As a palate cleanser, the morning I finished Tess, I skipped through The Little Prince. Nice book, I suppose, in an early-19th-century-fantastical-childrens-book-with-transparent-social-motivational-analogies kind of way. Mostly I liked the pictures.
That brings me to this weekend (anyone new to this blog and expecting my clearinghouse to be brief would do well to free themselves of these delusions - my sporadic longwindedness is part of this blog's charm, I maintain). After Tess, I decided to go back to my wheelhouse. One of my five favourite books (back when I made the mistake of compiling such a list) is Dan Simmons' Hyperion, which was a marvellous series mixing scifi, fantasy, and literary references. His follow-up series, Ilium/Olympos, wasn't quite in the same class, but was also fascinating in the way it mixed the fantastical and the classical. So, when my browse through the library took me past Simmons' Drood, I picked it up. After a protracted reading over what has been an eventful January, I finally finished it on Saturday morning.
I had always had in my mind an impression of Simmons as two authors, one who wrote scifi/fantasy (neither of those terms fits, in fact), and another who wrote horror. I suspect now that this clear distinction between his outputs only really works until you've read sufficient of his work to realise that the the reality is much more blurred. Drood is essentially historical fiction, with supernatural/psychological elements mixed in. The story is told from the perspective of Wilkie Collins, as an unreliable narrator who is addicted to laudanum and later other opiates, and deals with the last 5 years of Charles Dickens' life following the Staplehurst rail crash. The book is a little uneven, with compelling sections, such as the pair's descent into the Undertown tunnels, but also with a tendency to drag at times. The unreliable narrator element is perhaps the best part of the book - one can never be sure what role Collins' drug use is having on the story that we are told, either in terms of the characterisations or of the events themselves.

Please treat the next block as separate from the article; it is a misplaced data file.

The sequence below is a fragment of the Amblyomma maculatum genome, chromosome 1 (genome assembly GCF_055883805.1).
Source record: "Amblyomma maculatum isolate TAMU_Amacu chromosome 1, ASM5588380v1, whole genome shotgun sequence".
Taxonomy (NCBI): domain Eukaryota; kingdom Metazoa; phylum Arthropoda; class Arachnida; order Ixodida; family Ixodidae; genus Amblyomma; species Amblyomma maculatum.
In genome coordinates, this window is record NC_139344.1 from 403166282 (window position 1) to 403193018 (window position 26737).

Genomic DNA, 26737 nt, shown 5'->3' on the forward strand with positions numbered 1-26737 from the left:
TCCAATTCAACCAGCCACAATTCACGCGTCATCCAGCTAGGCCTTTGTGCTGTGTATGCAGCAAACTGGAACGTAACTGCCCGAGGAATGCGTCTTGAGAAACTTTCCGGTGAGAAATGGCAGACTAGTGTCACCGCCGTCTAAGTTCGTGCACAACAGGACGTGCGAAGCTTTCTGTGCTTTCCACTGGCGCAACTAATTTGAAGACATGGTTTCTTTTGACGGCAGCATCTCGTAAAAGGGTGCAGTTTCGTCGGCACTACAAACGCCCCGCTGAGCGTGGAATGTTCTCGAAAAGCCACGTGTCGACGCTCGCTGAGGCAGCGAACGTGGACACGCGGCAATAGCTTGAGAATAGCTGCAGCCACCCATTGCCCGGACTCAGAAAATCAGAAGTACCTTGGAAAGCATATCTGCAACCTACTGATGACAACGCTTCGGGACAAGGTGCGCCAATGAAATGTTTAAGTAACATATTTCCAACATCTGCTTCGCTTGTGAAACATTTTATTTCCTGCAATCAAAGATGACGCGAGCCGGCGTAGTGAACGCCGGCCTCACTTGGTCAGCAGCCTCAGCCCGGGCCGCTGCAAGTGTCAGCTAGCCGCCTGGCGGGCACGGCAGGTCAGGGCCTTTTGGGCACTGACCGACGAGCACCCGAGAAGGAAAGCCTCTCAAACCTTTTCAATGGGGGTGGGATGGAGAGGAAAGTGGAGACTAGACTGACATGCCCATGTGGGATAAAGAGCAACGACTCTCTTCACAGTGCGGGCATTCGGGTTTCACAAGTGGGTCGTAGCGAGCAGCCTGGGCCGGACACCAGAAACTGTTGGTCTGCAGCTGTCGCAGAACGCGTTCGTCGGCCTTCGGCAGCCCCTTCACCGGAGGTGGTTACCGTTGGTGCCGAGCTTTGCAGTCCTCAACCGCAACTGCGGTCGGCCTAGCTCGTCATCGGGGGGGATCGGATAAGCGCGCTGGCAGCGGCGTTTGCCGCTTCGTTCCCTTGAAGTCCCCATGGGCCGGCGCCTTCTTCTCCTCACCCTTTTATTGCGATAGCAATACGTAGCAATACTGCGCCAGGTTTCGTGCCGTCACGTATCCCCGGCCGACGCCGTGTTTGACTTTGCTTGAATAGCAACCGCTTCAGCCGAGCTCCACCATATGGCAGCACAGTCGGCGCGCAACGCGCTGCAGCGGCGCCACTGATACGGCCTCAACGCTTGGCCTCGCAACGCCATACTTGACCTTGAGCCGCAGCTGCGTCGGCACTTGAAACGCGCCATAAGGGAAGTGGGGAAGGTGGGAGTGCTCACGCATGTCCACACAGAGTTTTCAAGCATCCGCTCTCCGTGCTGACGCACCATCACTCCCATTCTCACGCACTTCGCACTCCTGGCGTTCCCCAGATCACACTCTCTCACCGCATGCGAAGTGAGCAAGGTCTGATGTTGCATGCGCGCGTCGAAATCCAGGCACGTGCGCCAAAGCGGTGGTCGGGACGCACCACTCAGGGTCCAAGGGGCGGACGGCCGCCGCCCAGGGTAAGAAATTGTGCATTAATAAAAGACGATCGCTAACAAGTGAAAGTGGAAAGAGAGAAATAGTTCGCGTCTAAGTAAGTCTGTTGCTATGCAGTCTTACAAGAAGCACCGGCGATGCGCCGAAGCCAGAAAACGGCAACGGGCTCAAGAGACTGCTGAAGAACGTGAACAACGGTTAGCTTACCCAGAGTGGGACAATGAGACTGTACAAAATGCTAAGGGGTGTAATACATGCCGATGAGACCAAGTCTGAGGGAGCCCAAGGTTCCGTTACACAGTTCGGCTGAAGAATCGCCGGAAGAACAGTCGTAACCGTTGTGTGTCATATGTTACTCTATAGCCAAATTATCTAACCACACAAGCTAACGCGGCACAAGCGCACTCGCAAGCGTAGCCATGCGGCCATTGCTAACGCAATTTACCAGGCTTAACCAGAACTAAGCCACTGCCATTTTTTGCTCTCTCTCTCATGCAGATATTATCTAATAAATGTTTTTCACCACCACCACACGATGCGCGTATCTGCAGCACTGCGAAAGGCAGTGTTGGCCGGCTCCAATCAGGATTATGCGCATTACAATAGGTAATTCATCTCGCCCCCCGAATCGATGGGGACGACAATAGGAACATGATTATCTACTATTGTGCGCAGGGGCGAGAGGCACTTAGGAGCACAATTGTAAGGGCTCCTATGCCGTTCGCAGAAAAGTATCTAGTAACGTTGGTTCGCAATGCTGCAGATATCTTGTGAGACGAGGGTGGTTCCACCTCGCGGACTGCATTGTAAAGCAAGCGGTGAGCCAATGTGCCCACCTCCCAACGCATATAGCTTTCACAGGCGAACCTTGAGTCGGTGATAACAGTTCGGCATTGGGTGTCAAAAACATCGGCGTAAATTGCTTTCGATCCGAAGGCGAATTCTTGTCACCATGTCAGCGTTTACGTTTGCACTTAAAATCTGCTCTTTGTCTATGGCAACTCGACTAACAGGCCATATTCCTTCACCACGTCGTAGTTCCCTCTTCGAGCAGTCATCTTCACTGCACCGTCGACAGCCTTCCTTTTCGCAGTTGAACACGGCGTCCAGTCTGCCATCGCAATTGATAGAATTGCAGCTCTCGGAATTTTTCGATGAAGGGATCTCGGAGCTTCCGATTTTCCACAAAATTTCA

The final book in this lengthy spiel was the one I most enjoyed. Discovering Hemingway a couple of years ago, via a chance purchase on a street near Basel (best 2CHF I've ever spent), has been one of my great pleasures of recent years, so A Farewell To Arms was another library encounter which met with no hesitation. The story is of an American working as an ambulance driver in northern Italy during the first world war. He falls in love with a Scottish nurse, then deserts the army during a retreat in which the military structures start to break down, and flees with the nurse to Switzerland. To be honest, the characters are thinly drawn, especially Catherine, who is a ghost of a woman with no discernable traits beyond lovely hair and being submissive. Henry, the protagonist, would be in AA if he existed in today's world - the quantities of vermouth, whiskey, cognac and white wine he gets through are extraordinary. However, there is something about the story that just worked for me. I don't know if its Hemingway's simple writing style, or his beautiful pacing, but I picked the book up on Saturday afternoon, and put it down Sunday evening, and really felt good about it.
My next book will be All That I Am, by Anna Funder, which won the Miles Franklin last year. The lovely Nicole is hosting a book club next week, and for all the talking I've done about books over the years, I've never done so in a more organised setting where people come actually expecting to talk about the book I've just finished reading. So I'm looking forward to it tremendously.
Having loosened my authorial gland through the above braindump, I shall now return to avoiding the writing I really should be doing.